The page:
Rudolf Christian Karl Diesel was born on
During the Franco-Prussian War of 1870/71 Germans became political-undesirables in
Rudolf was awarded a scholarship to attend the Munich Institute of Technology where he studied thermodynamics under Prof. Carl von Linde, the inventor of the ammonia refrigeration machine and the man who devised the first practical method of liquefying air. It was here that Diesel began to think about his ides for a “heat engine”.
At the time the dominant source of mechanical power was from the steam-engine but this suffered from a very poor efficiency, between six and ten per-cent, with less than one-tenth of the energy available to do useful work relative to the energy in fuel it was fed. Diesel asked himself if the heat could not be turned directly into mechanical energy rather than via the steam.
Diesel graduated from Munich Institute of Technology in 1880 and became an apprentice pattern maker and engineer in
In 1892 from
At this time the engine was only a concept, Diesel need to build a prototype. With the help of the Augsburg Machine Works among others he produced his first working prototype in February 1894. Diesel had enormous technical problems to overcome, he continued to build prototypes, modify designs and experiment with fuels such as gasoline, kerosene and lighting-gas for several years. On
Diesel had traded the licence to produce his new engine in
All was not rosy however, years of constant work were having a serious effect on Diesel’s health, he suffered severe headaches and exhaustion and gout and was sent to various sanatoriums for rest. He suffered exhausting patent disputes, the Diesel engine not being the first to employ the principle of compression ignition. In addition, while diesel had been very successful in his own business he had also made some terrible investments and lost millions in other peoples ventures.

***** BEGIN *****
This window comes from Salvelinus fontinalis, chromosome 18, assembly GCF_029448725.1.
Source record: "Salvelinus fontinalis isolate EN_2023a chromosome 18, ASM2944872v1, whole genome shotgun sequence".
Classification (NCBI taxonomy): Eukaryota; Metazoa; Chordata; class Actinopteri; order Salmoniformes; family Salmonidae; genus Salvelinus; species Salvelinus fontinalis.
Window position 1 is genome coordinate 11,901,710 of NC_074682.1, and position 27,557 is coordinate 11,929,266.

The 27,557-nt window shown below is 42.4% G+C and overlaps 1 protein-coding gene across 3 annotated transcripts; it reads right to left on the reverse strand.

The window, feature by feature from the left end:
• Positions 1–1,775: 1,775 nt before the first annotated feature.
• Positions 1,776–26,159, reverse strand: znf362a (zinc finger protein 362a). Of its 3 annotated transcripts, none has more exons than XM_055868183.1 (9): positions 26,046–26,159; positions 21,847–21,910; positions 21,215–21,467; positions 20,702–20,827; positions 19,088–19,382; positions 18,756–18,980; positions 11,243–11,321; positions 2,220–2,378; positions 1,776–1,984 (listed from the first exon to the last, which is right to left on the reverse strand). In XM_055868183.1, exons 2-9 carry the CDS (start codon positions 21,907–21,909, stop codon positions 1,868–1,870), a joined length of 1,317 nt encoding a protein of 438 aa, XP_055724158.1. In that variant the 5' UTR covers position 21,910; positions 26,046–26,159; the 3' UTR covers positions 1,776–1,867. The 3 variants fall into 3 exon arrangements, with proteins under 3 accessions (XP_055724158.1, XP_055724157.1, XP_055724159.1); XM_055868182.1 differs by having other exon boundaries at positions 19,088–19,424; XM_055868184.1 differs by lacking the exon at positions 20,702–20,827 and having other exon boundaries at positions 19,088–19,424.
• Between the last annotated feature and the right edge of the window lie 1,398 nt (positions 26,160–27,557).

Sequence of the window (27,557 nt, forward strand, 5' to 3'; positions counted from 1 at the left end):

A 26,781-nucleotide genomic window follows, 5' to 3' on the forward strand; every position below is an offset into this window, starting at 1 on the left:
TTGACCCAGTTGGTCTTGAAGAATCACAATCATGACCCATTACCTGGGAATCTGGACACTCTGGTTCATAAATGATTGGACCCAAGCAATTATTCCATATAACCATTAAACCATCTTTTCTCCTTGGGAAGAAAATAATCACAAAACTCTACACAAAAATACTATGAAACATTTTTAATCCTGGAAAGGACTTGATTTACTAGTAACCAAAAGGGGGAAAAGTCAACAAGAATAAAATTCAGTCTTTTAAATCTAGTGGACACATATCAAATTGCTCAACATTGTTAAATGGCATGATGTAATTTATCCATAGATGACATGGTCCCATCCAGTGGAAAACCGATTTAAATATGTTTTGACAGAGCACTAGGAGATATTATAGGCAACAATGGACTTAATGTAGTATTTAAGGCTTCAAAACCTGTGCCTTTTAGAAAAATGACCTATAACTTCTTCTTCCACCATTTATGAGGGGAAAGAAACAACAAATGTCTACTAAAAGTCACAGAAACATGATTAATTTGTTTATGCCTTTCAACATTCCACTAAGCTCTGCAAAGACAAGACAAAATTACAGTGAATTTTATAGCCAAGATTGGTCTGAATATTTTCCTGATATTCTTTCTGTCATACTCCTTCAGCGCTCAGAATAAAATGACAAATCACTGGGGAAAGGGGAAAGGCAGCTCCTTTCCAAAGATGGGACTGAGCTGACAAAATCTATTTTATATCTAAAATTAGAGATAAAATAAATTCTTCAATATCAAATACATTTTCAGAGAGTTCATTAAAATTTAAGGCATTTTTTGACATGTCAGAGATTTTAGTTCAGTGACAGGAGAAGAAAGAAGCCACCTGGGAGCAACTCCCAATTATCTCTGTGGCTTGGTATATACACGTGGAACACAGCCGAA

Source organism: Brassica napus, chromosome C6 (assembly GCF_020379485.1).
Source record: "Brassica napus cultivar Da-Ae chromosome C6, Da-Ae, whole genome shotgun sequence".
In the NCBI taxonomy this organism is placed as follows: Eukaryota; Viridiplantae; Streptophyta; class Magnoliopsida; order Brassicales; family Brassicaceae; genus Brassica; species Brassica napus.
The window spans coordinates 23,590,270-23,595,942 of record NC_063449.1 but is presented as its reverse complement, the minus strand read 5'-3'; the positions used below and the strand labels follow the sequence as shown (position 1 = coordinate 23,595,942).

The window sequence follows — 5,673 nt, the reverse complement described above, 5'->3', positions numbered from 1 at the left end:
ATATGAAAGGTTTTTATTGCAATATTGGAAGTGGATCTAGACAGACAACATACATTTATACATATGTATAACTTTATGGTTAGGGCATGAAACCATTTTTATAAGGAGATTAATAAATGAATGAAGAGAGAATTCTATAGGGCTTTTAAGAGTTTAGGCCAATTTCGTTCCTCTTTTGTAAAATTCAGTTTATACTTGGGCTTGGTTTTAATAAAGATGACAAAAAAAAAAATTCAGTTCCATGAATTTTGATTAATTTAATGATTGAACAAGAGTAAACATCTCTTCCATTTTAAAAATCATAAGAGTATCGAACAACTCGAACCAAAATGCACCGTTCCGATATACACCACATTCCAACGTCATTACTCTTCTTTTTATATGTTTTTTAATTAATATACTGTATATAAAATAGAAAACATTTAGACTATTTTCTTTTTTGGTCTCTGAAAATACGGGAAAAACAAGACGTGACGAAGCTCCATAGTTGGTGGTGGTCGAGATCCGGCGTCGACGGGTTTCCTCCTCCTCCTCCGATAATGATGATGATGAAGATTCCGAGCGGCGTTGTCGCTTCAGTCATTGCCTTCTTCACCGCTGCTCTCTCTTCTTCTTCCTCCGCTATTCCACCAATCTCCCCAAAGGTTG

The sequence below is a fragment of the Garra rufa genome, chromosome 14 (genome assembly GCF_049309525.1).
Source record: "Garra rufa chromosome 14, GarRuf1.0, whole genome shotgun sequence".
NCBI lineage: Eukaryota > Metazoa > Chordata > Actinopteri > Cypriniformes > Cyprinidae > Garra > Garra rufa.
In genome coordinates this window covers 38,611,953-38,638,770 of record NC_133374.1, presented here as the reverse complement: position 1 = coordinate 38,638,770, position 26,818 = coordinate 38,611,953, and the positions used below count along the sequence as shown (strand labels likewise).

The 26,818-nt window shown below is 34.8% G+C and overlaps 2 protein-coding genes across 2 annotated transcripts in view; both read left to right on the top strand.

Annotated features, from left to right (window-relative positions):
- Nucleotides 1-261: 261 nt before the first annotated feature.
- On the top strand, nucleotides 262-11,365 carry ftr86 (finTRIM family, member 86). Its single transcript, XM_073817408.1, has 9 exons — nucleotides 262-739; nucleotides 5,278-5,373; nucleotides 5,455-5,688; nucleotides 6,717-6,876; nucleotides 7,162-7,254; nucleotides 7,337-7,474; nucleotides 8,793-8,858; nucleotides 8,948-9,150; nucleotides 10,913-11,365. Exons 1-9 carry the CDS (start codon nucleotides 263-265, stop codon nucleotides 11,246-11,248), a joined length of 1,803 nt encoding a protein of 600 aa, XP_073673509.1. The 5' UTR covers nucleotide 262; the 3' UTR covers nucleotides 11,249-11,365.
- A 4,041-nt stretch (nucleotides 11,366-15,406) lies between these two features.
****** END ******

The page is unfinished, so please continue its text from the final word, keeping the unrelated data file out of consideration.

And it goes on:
“…at the Paris Exhibition in 1900 there was shown by the Otto Company a small Diesel engine, which, at the request of the French Government, ran on Arachide (earth-nut or pea-nut) oil, and worked so smoothly that only very few people were aware of it. The engine was constructed for using mineral oil, and was then worked on vegetable oil without any alterations being made.”
This is often cited as evidence of Diesel’s foresight on bio-fuels but it seem it was more to do with h French Government’s desire to enable their African colonies to become more self sufficient and les reliant on imported fuel. Diesel again:
“The French Government at the time thought of testing the applicability to power production of the Arachide, or earth-nut, which grows in considerable quantities in their African colonies, and which can be easily cultivated there, because in this way the colonies could be supplied with power and industry from their own resources, without being compelled to buy and import coal or liquid fuel.”
However it is true that Diesel was a strong advocate of the use of bio-fuels, if only for his original desire for the engine to be operational almost anywhere on almost any fuel. In 1911 he said:
“The diesel engine can be fed with vegetable oils and would help considerably in the development of agriculture of the countries which use it”
And in 1912:
“The use of vegetable oils for engine fuels may seem insignificant today but such oils may become, in the course of time, as important as petroleum and the coal-tar products of the present time…motive power can still be produced from the heat of the sun…even when the natural stores of solid and liquid fuels are completely exhausted”
Despite the publishing of another book in 1912, Die Enstebung des Dieslmotors, recounting the history of his invention, Diesel’s debits continued to rise, he seemed to be sinking into a deeper depression over his financial difficulties. On the evening of
The British, European and
Considerable speculation has grown around Diesel’s death; no autopsy or official investigation was ever carried out, he had marked an X by that date in his diary, he left no suicide note and no will. However he did leave an overnight valise with his wife with instruction not to open it until the following week; it contained twenty-thousand German marks in cash and bank statements showing that they were nearly broke.
Rudolf Diesel has no known grave.